Federalist No. 30 is an essay by Alexander Hamilton, the thirtieth of the Federalist Papers. It was published on December 28, 1787 under the pseudonym Publius, the name under which all the Federalist Papers were published. This is the first of seven essays by Hamilton on the then-controversial issue of taxation. It is titled, "Concerning the General Power of Taxation."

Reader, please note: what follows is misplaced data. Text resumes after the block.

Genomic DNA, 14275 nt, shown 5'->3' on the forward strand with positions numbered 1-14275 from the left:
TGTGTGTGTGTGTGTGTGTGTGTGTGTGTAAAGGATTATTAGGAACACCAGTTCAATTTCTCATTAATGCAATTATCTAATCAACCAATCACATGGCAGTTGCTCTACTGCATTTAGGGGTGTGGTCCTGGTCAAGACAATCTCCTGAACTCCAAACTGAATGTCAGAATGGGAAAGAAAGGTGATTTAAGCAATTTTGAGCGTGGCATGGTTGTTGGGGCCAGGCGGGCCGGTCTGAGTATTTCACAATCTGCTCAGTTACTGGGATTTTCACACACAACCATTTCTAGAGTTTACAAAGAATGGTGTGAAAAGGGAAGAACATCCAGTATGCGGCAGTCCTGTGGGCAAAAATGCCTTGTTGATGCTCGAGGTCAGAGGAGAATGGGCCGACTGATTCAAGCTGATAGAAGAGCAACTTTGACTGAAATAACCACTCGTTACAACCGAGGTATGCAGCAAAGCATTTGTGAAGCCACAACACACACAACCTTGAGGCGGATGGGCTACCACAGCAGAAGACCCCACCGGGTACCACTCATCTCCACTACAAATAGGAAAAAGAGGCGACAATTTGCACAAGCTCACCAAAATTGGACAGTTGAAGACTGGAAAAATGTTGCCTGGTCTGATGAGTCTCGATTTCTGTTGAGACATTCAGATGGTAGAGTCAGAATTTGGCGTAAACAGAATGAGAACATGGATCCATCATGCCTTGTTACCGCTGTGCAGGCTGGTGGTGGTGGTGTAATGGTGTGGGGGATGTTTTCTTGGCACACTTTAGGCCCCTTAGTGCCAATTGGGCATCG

Hamilton details that taxes are extremely important to our government. Hamilton believes that the power to collect taxes deemed necessary is crucial for the government. Hamilton then details the differences between internal and external taxes. He argues that the federal government needs a power of taxation equal to its necessities, both present and future. External taxes alone cannot provide enough revenue for a government as extensive as the one proposed, especially in a time of war.